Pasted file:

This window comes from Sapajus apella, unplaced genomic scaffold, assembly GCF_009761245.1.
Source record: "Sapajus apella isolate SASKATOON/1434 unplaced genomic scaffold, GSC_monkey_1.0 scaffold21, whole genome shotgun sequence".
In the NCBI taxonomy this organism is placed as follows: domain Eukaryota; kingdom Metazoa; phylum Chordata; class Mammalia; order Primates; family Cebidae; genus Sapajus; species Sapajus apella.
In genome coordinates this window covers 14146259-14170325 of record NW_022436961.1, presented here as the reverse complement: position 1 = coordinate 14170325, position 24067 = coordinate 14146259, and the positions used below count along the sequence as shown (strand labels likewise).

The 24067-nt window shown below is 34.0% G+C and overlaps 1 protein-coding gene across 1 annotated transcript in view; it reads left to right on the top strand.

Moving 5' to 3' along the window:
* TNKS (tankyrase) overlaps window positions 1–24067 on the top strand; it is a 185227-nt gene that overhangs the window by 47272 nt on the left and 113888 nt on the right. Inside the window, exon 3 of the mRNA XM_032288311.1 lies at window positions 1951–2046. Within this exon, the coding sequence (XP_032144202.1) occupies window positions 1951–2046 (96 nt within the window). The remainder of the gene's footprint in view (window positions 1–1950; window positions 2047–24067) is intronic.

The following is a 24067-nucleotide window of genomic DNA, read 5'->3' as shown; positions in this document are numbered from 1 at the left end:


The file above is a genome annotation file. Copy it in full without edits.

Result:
This window comes from Sapajus apella, unplaced genomic scaffold, assembly GCF_009761245.1.
Source record: "Sapajus apella isolate SASKATOON/1434 unplaced genomic scaffold, GSC_monkey_1.0 scaffold21, whole genome shotgun sequence".
In the NCBI taxonomy this organism is placed as follows: domain Eukaryota; kingdom Metazoa; phylum Chordata; class Mammalia; order Primates; family Cebidae; genus Sapajus; species Sapajus apella.
In genome coordinates this window covers 14146259-14170325 of record NW_022436961.1, presented here as the reverse complement: position 1 = coordinate 14170325, position 24067 = coordinate 14146259, and the positions used below count along the sequence as shown (strand labels likewise).

The 24067-nt window shown below is 34.0% G+C and overlaps 1 protein-coding gene across 1 annotated transcript in view; it reads left to right on the top strand.

Moving 5' to 3' along the window:
* TNKS (tankyrase) overlaps window positions 1–24067 on the top strand; it is a 185227-nt gene that overhangs the window by 47272 nt on the left and 113888 nt on the right. Inside the window, exon 3 of the mRNA XM_032288311.1 lies at window positions 1951–2046. Within this exon, the coding sequence (XP_032144202.1) occupies window positions 1951–2046 (96 nt within the window). The remainder of the gene's footprint in view (window positions 1–1950; window positions 2047–24067) is intronic.

The following is a 24067-nucleotide window of genomic DNA, read 5'->3' as shown; positions in this document are numbered from 1 at the left end: